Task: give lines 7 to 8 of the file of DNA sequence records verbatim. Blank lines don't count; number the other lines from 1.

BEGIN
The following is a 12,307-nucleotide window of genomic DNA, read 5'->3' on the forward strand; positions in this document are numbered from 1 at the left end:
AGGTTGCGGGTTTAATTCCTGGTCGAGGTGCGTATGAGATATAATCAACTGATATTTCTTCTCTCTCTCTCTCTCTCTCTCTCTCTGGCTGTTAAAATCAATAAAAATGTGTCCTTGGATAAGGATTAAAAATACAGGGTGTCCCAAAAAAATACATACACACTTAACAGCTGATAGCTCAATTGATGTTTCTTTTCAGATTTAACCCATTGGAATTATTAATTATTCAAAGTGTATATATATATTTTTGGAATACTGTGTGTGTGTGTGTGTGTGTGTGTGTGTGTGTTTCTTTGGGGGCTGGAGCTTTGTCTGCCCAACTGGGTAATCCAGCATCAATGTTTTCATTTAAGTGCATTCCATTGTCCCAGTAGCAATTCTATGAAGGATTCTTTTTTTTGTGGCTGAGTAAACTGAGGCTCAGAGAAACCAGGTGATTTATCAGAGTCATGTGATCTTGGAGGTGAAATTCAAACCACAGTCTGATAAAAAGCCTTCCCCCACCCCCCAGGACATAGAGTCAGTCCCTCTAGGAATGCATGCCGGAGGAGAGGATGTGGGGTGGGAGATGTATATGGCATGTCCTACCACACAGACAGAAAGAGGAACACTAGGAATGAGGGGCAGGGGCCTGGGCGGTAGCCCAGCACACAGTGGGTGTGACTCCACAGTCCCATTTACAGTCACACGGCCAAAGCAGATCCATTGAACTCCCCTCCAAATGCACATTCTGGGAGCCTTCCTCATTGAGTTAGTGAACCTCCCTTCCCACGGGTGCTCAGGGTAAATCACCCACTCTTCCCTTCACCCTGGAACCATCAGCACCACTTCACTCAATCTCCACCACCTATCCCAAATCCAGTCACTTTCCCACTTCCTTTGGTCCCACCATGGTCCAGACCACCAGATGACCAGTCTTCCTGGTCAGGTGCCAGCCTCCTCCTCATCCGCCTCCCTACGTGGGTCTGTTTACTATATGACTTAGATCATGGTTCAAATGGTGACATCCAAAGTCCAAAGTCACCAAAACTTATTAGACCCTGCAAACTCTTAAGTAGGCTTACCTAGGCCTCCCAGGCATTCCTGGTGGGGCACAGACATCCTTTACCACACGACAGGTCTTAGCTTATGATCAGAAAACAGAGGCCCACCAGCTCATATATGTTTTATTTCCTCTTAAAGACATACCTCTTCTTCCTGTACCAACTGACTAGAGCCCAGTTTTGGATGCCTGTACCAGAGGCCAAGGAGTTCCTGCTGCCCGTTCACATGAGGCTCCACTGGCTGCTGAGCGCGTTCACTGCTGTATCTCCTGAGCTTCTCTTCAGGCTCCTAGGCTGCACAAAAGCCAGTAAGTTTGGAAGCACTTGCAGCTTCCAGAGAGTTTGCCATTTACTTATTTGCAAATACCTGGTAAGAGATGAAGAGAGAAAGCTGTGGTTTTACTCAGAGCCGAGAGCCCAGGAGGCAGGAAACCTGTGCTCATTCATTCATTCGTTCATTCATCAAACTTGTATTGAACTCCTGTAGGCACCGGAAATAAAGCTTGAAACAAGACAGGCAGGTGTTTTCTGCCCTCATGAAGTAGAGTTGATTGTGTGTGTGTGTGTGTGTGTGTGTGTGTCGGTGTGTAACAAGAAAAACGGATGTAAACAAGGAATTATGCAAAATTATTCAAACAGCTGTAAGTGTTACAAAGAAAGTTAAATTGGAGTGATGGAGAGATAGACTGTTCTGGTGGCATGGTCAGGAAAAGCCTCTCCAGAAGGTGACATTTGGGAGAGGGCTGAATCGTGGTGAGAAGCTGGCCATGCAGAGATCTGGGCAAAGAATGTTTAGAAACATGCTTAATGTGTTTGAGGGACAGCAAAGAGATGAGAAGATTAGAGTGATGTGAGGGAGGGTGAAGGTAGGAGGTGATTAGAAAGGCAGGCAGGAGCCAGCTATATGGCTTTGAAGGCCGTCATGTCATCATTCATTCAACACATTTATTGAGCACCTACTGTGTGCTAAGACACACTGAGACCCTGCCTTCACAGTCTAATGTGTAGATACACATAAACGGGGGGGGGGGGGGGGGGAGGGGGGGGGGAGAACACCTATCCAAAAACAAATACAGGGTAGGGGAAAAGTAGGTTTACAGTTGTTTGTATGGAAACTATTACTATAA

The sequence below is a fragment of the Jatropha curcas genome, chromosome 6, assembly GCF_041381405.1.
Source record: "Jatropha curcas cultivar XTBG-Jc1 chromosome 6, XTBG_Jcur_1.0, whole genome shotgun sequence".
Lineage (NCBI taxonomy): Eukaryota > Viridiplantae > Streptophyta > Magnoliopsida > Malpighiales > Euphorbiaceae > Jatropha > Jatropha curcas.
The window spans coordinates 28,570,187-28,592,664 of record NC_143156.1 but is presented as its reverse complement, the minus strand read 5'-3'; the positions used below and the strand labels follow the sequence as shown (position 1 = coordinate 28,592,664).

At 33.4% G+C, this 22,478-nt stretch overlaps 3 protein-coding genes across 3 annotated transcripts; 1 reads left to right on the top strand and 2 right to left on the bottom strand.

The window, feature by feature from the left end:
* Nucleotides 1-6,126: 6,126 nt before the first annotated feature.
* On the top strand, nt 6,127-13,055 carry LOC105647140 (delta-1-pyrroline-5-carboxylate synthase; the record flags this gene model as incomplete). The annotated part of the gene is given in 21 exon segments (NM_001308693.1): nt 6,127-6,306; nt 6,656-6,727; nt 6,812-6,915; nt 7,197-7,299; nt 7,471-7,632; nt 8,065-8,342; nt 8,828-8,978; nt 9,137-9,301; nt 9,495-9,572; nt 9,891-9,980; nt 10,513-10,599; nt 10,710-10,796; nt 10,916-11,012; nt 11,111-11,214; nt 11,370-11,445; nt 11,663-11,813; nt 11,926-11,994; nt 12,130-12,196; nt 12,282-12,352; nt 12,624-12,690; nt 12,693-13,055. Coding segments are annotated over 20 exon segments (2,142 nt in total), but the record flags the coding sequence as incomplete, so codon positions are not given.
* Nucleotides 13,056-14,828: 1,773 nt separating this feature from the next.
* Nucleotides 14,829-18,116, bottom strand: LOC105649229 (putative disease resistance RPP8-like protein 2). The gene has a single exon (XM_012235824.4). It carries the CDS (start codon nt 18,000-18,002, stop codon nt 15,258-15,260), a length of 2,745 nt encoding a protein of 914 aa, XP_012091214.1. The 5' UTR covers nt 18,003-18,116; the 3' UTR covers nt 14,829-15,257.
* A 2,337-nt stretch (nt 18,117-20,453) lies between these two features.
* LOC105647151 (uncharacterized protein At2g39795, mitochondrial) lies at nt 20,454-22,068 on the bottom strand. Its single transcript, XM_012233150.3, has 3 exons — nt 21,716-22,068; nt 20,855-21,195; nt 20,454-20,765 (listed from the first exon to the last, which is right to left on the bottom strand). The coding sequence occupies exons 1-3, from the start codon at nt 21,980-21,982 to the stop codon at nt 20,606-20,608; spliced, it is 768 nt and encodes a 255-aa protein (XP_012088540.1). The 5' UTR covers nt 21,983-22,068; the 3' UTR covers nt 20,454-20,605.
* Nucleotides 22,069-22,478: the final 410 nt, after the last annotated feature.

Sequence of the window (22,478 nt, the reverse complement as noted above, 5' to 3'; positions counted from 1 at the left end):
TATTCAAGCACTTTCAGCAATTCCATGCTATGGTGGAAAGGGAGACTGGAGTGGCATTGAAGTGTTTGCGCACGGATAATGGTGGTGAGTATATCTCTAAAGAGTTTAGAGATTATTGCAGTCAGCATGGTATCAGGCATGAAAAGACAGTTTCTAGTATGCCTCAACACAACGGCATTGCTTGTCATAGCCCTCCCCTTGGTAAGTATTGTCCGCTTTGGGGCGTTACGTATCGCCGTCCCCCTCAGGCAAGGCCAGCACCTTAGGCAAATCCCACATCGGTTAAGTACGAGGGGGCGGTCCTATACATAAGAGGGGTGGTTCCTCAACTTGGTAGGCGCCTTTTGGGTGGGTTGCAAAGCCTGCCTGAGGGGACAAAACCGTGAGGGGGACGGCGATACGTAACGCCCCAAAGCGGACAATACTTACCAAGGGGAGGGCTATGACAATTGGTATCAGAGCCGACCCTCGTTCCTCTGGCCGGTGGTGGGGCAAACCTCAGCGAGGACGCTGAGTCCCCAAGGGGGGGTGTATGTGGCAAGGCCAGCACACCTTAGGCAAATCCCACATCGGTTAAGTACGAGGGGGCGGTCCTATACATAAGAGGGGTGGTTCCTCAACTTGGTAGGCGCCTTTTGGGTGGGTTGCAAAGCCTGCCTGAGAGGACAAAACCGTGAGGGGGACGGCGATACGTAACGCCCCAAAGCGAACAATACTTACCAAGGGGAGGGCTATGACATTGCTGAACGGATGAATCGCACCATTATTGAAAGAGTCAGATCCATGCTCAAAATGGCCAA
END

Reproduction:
At 33.4% G+C, this 22,478-nt stretch overlaps 3 protein-coding genes across 3 annotated transcripts; 1 reads left to right on the top strand and 2 right to left on the bottom strand.

The window, feature by feature from the left end: